You get combos by collecting at least one heart through each consecutive wall, and you get bonuses for tricks, which is where you make your silhouette match the entire open space and land on one of the hearts. You’ll get every heart in the hole if you do this, regardless of whether you actually touch it going through. Combos are easier to get than tricks, though both will aid in the collection of hearts, which will aid in unlocking different modes of play. One strength this game offers is the variety of game modes available. In regular play, you’ll be going through ruins, trying to collect hearts without running out of time. There are other stages you can unlock, though, like a tower where you match your guardian up with different hole shapes as quickly as possible, or a maze where you have to memorize which holes to go through in order to unlock the next room and eventually to get out of the ruins. You can also go through levels that have it set up like a speed run, where the time limit is really tight and you can’t afford to miss hearts. You don’t have to do these levels to go forward, but they’re nice breaks from just going through ruins, and the variety provided definitely keeps the game from getting too dull.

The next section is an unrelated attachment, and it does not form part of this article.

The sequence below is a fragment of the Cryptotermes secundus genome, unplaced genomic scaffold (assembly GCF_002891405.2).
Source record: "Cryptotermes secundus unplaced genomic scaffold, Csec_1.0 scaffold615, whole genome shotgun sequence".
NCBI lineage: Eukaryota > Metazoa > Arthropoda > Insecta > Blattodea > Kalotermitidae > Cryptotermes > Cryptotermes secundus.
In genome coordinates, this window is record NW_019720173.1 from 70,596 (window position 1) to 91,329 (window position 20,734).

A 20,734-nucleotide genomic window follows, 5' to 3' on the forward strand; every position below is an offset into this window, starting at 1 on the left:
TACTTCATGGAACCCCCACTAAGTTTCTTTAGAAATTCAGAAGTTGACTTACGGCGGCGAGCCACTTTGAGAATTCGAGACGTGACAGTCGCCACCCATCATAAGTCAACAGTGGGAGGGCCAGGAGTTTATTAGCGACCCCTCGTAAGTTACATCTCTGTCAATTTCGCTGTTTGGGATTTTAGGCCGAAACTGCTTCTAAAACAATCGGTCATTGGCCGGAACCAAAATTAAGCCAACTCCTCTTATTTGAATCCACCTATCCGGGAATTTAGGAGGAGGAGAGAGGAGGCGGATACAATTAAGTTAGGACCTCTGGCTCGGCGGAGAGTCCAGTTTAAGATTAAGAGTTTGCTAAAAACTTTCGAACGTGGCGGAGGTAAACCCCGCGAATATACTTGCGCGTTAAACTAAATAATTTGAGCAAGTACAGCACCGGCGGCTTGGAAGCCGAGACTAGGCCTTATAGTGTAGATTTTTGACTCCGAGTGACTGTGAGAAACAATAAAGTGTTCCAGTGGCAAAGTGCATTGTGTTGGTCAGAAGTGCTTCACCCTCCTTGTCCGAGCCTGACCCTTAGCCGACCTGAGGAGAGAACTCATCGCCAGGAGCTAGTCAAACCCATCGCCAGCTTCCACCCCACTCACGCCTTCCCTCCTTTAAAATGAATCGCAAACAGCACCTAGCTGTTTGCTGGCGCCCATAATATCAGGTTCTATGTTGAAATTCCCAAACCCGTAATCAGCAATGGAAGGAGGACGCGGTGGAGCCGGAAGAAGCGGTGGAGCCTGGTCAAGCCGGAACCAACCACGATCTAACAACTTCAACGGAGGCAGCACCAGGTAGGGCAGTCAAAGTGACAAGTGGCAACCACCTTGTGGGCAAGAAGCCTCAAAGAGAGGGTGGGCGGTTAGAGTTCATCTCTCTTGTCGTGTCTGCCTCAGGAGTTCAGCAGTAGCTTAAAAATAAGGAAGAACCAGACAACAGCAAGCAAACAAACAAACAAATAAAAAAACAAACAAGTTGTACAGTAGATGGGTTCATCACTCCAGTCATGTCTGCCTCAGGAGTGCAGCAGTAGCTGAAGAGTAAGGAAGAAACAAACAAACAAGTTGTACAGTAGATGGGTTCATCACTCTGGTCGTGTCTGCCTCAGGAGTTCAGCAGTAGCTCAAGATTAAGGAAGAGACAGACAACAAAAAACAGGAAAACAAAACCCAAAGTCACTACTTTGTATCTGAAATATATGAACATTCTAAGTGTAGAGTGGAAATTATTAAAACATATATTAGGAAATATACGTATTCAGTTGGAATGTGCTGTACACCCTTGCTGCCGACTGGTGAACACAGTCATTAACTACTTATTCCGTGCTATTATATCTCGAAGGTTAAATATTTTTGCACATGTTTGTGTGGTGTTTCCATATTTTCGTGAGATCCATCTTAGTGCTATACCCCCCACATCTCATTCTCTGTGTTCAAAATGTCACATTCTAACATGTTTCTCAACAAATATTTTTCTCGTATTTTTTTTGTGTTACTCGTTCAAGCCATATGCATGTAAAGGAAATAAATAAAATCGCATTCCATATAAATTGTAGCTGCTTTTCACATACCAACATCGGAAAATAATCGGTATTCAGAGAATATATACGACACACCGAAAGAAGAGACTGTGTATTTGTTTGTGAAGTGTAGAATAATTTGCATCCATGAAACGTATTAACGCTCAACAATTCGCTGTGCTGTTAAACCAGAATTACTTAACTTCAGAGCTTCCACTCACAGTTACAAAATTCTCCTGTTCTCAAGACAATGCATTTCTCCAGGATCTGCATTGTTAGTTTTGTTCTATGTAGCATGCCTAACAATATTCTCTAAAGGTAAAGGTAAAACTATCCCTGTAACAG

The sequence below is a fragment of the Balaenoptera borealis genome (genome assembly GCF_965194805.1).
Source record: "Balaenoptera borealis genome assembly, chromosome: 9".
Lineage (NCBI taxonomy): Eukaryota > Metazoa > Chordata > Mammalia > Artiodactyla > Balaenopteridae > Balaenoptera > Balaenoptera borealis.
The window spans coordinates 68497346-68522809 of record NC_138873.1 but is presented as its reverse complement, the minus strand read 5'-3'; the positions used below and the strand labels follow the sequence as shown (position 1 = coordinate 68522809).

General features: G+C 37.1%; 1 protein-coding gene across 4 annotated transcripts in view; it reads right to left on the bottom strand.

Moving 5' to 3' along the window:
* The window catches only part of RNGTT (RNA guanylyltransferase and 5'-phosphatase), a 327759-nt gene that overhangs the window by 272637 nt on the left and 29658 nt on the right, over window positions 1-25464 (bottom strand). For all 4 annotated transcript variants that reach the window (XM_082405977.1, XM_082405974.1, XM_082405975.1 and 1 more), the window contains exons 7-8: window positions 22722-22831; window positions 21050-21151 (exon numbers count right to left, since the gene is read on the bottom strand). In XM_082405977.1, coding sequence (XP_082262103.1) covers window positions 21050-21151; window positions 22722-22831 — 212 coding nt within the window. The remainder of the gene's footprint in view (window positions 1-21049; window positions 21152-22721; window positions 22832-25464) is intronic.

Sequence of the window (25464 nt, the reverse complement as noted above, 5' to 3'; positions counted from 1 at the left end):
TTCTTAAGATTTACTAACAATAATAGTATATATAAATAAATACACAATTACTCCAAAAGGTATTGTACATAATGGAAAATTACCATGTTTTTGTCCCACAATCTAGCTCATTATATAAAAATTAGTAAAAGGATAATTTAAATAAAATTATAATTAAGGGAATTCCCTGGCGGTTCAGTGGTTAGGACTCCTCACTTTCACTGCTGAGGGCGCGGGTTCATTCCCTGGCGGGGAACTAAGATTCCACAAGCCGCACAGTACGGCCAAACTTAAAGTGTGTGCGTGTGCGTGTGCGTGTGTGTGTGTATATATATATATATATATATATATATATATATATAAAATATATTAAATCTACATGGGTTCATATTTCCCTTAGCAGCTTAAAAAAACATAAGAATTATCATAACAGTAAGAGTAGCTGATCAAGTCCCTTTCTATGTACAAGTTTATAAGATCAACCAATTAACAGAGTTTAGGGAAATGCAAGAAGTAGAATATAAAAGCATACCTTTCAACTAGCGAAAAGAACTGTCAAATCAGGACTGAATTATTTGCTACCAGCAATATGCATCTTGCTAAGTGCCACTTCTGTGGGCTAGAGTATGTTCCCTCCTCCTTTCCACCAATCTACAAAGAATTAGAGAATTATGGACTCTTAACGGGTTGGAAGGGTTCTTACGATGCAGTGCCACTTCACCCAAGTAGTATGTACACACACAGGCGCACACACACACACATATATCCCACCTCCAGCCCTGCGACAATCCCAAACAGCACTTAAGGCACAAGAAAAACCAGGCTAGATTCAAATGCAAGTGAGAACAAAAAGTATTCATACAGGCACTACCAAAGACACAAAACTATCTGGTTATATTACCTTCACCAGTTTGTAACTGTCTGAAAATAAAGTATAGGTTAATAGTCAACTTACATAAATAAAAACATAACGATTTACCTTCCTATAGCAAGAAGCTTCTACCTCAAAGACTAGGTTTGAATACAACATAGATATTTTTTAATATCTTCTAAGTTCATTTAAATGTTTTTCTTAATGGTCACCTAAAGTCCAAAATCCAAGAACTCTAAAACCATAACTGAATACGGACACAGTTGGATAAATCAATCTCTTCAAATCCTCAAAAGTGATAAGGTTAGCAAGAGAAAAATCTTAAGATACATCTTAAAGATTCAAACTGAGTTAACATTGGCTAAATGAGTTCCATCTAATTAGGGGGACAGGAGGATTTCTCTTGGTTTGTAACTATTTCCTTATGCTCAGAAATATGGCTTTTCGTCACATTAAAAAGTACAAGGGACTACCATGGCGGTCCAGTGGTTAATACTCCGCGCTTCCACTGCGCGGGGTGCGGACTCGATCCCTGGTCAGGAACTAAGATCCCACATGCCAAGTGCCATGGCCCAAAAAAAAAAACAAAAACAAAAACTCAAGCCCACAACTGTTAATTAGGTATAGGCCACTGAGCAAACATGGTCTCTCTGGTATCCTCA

One annoying thing about playing is that when you get to the higher levels, there are moving panels that get in your way right before you get to the hole, blocking your view. Normally, when you have trouble getting to a shape that’ll fit through the wall, a red circle that acts as a timer will pop up, and if it runs out, you fail the level. The same thing happens here, except you can’t actually see where the hole is. So how exactly are you supposed to get to a shape that can fit through the wall when you don’t know what shape you should make? The easiest way to fight against this is to set up early, but you don’t always have this opportunity as some walls are set up to come pretty quickly after one another. I think they could have done a bit better as far as giving you time to set up in that specific situation, but other than that I felt like the levels were set up well.